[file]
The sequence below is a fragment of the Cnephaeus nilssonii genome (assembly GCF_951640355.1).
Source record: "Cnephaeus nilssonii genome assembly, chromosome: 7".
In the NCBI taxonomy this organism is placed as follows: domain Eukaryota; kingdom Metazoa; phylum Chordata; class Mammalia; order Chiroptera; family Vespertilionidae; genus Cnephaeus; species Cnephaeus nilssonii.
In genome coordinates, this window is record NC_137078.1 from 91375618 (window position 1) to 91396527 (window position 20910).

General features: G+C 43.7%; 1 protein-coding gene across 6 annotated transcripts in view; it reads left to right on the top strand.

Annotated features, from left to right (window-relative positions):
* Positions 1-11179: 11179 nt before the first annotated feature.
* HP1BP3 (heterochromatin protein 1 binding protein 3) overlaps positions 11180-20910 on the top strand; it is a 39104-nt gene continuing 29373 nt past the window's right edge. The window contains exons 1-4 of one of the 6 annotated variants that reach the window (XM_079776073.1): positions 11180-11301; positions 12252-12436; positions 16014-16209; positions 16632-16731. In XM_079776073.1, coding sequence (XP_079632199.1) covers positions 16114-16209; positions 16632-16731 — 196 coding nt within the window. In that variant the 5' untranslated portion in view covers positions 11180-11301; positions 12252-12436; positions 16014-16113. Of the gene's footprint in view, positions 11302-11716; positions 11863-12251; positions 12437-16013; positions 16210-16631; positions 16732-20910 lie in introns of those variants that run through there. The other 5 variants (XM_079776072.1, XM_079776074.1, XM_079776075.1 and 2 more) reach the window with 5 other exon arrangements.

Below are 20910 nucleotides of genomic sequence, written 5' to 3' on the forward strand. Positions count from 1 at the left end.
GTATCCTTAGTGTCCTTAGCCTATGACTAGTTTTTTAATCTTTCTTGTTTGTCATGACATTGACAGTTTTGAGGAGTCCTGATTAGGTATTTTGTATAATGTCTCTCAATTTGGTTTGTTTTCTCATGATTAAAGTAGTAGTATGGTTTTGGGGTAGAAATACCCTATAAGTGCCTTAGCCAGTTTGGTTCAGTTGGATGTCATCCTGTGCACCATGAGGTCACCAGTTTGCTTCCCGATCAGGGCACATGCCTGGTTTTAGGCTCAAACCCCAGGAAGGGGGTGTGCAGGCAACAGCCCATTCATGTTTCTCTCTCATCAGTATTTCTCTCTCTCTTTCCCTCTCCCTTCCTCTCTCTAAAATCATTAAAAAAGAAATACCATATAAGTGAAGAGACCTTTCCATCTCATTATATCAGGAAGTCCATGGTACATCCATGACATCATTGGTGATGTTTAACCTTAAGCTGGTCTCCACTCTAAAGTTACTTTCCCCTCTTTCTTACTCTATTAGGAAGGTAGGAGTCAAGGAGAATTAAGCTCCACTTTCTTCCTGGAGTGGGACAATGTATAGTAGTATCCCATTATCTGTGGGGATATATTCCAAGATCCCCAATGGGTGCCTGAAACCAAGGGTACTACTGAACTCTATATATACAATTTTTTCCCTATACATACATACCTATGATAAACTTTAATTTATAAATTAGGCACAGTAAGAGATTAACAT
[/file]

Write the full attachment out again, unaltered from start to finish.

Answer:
The sequence below is a fragment of the Cnephaeus nilssonii genome (assembly GCF_951640355.1).
Source record: "Cnephaeus nilssonii genome assembly, chromosome: 7".
In the NCBI taxonomy this organism is placed as follows: domain Eukaryota; kingdom Metazoa; phylum Chordata; class Mammalia; order Chiroptera; family Vespertilionidae; genus Cnephaeus; species Cnephaeus nilssonii.
In genome coordinates, this window is record NC_137078.1 from 91375618 (window position 1) to 91396527 (window position 20910).

General features: G+C 43.7%; 1 protein-coding gene across 6 annotated transcripts in view; it reads left to right on the top strand.

Annotated features, from left to right (window-relative positions):
* Positions 1-11179: 11179 nt before the first annotated feature.
* HP1BP3 (heterochromatin protein 1 binding protein 3) overlaps positions 11180-20910 on the top strand; it is a 39104-nt gene continuing 29373 nt past the window's right edge. The window contains exons 1-4 of one of the 6 annotated variants that reach the window (XM_079776073.1): positions 11180-11301; positions 12252-12436; positions 16014-16209; positions 16632-16731. In XM_079776073.1, coding sequence (XP_079632199.1) covers positions 16114-16209; positions 16632-16731 — 196 coding nt within the window. In that variant the 5' untranslated portion in view covers positions 11180-11301; positions 12252-12436; positions 16014-16113. Of the gene's footprint in view, positions 11302-11716; positions 11863-12251; positions 12437-16013; positions 16210-16631; positions 16732-20910 lie in introns of those variants that run through there. The other 5 variants (XM_079776072.1, XM_079776074.1, XM_079776075.1 and 2 more) reach the window with 5 other exon arrangements.

Below are 20910 nucleotides of genomic sequence, written 5' to 3' on the forward strand. Positions count from 1 at the left end.
GTATCCTTAGTGTCCTTAGCCTATGACTAGTTTTTTAATCTTTCTTGTTTGTCATGACATTGACAGTTTTGAGGAGTCCTGATTAGGTATTTTGTATAATGTCTCTCAATTTGGTTTGTTTTCTCATGATTAAAGTAGTAGTATGGTTTTGGGGTAGAAATACCCTATAAGTGCCTTAGCCAGTTTGGTTCAGTTGGATGTCATCCTGTGCACCATGAGGTCACCAGTTTGCTTCCCGATCAGGGCACATGCCTGGTTTTAGGCTCAAACCCCAGGAAGGGGGTGTGCAGGCAACAGCCCATTCATGTTTCTCTCTCATCAGTATTTCTCTCTCTCTTTCCCTCTCCCTTCCTCTCTCTAAAATCATTAAAAAAGAAATACCATATAAGTGAAGAGACCTTTCCATCTCATTATATCAGGAAGTCCATGGTACATCCATGACATCATTGGTGATGTTTAACCTTAAGCTGGTCTCCACTCTAAAGTTACTTTCCCCTCTTTCTTACTCTATTAGGAAGGTAGGAGTCAAGGAGAATTAAGCTCCACTTTCTTCCTGGAGTGGGACAATGTATAGTAGTATCCCATTATCTGTGGGGATATATTCCAAGATCCCCAATGGGTGCCTGAAACCAAGGGTACTACTGAACTCTATATATACAATTTTTTCCCTATACATACATACCTATGATAAACTTTAATTTATAAATTAGGCACAGTAAGAGATTAACAT